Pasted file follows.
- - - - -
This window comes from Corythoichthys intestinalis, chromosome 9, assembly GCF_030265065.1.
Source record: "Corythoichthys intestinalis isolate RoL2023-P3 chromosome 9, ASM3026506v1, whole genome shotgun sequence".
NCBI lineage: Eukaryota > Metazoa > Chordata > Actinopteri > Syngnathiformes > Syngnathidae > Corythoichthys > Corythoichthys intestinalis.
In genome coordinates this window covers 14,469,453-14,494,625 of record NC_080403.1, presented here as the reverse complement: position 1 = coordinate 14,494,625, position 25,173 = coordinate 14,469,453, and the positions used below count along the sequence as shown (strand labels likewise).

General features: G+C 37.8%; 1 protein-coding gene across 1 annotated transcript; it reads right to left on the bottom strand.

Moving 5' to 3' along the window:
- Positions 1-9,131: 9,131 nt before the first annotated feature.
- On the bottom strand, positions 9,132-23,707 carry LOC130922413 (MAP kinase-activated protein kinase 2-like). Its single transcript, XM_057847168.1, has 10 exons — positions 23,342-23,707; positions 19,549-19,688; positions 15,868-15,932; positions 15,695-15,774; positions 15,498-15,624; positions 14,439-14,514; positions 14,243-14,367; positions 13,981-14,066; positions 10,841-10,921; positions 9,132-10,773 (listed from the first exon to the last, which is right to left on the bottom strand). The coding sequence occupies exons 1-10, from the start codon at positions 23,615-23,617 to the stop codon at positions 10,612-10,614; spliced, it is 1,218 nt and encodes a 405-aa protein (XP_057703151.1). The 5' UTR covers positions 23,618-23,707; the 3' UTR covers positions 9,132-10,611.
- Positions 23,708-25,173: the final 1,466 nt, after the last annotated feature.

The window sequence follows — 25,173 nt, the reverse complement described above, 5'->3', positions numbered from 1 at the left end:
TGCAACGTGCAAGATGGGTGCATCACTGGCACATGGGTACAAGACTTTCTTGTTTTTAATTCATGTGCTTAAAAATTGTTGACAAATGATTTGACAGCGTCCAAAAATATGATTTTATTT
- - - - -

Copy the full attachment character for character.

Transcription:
This window comes from Corythoichthys intestinalis, chromosome 9, assembly GCF_030265065.1.
Source record: "Corythoichthys intestinalis isolate RoL2023-P3 chromosome 9, ASM3026506v1, whole genome shotgun sequence".
NCBI lineage: Eukaryota > Metazoa > Chordata > Actinopteri > Syngnathiformes > Syngnathidae > Corythoichthys > Corythoichthys intestinalis.
In genome coordinates this window covers 14,469,453-14,494,625 of record NC_080403.1, presented here as the reverse complement: position 1 = coordinate 14,494,625, position 25,173 = coordinate 14,469,453, and the positions used below count along the sequence as shown (strand labels likewise).

General features: G+C 37.8%; 1 protein-coding gene across 1 annotated transcript; it reads right to left on the bottom strand.

Moving 5' to 3' along the window:
- Positions 1-9,131: 9,131 nt before the first annotated feature.
- On the bottom strand, positions 9,132-23,707 carry LOC130922413 (MAP kinase-activated protein kinase 2-like). Its single transcript, XM_057847168.1, has 10 exons — positions 23,342-23,707; positions 19,549-19,688; positions 15,868-15,932; positions 15,695-15,774; positions 15,498-15,624; positions 14,439-14,514; positions 14,243-14,367; positions 13,981-14,066; positions 10,841-10,921; positions 9,132-10,773 (listed from the first exon to the last, which is right to left on the bottom strand). The coding sequence occupies exons 1-10, from the start codon at positions 23,615-23,617 to the stop codon at positions 10,612-10,614; spliced, it is 1,218 nt and encodes a 405-aa protein (XP_057703151.1). The 5' UTR covers positions 23,618-23,707; the 3' UTR covers positions 9,132-10,611.
- Positions 23,708-25,173: the final 1,466 nt, after the last annotated feature.

The window sequence follows — 25,173 nt, the reverse complement described above, 5'->3', positions numbered from 1 at the left end:
TGCAACGTGCAAGATGGGTGCATCACTGGCACATGGGTACAAGACTTTCTTGTTTTTAATTCATGTGCTTAAAAATTGTTGACAAATGATTTGACAGCGTCCAAAAATATGATTTTATTT